A new study published in the journal of Neurology has revealed that diabetes is independently linked to cognitive impairment and dementia.
The study investigated the relationship between type 2 diabetes, loss of brain cells, levels of beta amyloid (plaques usually found in Alzheimer’s disease), and tau or tangles of protein in the brain and spinal fluids of research participants.
Tangles destroy a vital cell transport system made of proteins. In healthy brain areas the transport system is organized in orderly parallel strands somewhat like railroad tracks. Food molecules, cell parts and other key materials travel along the “tracks.”
A protein called tau (rhymes with wow) helps the tracks stay straight.
In areas where tangles are forming:
Tau collapses into twisted strands called tangles.
The tracks can no longer stay straight. They fall apart and disintegrate.
Nutrients and other essential supplies can no longer move through the cells, which eventually die.
The research participants consisted of 816 people; 397 had mild cognitive impairment, 191 had Alzheimer’s disease dementia, 124 participants had diabetes and 228 people had no memory and thinking problems.
“Evidence shows that people with type 2 diabetes have double the risk of developing dementia,” said study author Velandai Srikanth, MD, PhD, from Monash University in Melbourne, Australia. “This interesting development further defines how the diseases may be connected.”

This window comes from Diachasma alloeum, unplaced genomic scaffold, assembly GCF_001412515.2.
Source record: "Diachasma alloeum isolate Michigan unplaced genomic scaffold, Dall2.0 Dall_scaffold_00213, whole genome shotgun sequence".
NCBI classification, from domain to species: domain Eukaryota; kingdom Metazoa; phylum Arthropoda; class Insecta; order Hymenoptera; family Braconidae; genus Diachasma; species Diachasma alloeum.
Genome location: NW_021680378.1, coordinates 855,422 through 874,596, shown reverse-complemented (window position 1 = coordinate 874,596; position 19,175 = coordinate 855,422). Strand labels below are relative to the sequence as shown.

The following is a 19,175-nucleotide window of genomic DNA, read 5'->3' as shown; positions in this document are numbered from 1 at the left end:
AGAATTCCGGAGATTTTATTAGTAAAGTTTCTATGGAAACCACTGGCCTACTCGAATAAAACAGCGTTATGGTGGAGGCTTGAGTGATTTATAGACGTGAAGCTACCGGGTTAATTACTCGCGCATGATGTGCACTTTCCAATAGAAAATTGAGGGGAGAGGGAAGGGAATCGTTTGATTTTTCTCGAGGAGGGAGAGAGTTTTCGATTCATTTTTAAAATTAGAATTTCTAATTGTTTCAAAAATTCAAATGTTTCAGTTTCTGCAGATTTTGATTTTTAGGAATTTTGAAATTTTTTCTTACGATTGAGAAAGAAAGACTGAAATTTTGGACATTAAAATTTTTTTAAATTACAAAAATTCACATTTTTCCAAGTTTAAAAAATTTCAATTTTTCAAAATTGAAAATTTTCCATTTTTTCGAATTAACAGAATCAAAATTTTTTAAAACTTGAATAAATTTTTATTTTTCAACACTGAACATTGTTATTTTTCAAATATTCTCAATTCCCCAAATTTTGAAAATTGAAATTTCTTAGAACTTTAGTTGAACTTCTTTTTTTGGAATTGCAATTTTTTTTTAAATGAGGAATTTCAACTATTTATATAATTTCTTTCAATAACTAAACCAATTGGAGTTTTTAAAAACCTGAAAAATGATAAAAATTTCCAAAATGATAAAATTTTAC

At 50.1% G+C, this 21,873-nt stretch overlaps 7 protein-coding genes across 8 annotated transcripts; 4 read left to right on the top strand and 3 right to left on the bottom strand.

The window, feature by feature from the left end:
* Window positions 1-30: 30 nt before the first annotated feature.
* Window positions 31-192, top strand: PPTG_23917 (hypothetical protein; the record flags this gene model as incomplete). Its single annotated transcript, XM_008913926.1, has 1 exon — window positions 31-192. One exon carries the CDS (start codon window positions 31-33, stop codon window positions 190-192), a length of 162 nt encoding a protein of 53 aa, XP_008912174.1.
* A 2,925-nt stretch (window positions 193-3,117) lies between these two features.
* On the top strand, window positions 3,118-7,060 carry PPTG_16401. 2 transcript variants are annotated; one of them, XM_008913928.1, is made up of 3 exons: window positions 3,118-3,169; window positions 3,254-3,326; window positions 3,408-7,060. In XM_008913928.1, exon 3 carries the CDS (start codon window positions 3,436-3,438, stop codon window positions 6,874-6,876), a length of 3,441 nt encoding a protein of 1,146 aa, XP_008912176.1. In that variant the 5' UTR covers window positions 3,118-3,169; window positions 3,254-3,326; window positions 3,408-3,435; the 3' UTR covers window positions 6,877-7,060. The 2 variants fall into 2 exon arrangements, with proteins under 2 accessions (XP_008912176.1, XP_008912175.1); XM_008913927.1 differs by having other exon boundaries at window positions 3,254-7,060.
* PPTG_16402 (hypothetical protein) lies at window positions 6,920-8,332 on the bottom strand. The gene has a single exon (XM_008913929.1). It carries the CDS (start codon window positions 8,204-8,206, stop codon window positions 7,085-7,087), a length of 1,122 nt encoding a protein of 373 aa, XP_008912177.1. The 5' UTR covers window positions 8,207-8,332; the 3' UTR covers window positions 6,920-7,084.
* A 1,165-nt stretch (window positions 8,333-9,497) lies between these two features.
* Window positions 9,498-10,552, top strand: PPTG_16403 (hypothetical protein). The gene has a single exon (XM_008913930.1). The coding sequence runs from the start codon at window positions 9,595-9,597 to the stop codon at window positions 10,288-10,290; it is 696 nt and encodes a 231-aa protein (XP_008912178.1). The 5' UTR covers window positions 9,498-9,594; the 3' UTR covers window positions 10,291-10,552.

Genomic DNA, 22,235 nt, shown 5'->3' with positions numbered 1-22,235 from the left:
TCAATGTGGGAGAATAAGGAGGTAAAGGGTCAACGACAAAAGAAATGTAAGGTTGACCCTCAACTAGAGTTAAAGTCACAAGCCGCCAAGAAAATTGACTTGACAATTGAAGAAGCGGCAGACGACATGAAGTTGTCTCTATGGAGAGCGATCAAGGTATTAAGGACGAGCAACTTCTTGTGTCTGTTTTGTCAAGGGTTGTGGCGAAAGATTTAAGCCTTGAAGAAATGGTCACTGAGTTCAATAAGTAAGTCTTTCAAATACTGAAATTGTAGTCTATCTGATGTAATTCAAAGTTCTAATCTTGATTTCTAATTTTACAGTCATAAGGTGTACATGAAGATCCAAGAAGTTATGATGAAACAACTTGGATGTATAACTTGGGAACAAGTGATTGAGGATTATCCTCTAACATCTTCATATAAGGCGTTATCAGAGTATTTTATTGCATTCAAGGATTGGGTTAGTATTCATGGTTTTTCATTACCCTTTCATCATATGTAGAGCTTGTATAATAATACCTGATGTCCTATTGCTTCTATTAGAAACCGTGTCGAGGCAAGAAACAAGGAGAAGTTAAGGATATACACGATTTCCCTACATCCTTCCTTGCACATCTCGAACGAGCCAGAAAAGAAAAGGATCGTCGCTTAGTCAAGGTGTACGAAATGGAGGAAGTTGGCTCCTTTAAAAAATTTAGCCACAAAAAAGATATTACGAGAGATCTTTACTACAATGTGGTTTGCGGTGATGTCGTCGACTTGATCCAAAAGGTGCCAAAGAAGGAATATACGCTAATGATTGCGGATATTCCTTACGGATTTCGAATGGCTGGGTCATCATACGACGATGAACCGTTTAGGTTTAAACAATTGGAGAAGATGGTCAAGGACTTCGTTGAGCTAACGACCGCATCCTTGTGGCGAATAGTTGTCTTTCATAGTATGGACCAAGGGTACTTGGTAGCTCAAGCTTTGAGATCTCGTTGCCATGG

People with diabetes had 16 picograms per milliliter greater levels of tau protein in the spinal and brain fluid. Tangles (linked to build up of tau protein) are linked to the development of dementia and Alzheimer’s disease. Diabetes is associated with a reduced thickness of cortex and the layer of the brain with most nerve cells.
Diabetic patients had cortical tissue that was an average of 0.03 millimeter less than those who did not have diabetes, whether they had no thinking and memory problems, mild cognitive impairment or dementia due to Alzheimer’s disease.
“Due to the fact that nerve cells in the brain do not replace themselves, it is extremely important to find ways to reduce the death of current brain cells. Studies such as ours seek to understand how diseases like diabetes may directly or indirectly affect brain cell death,” said Srikanth.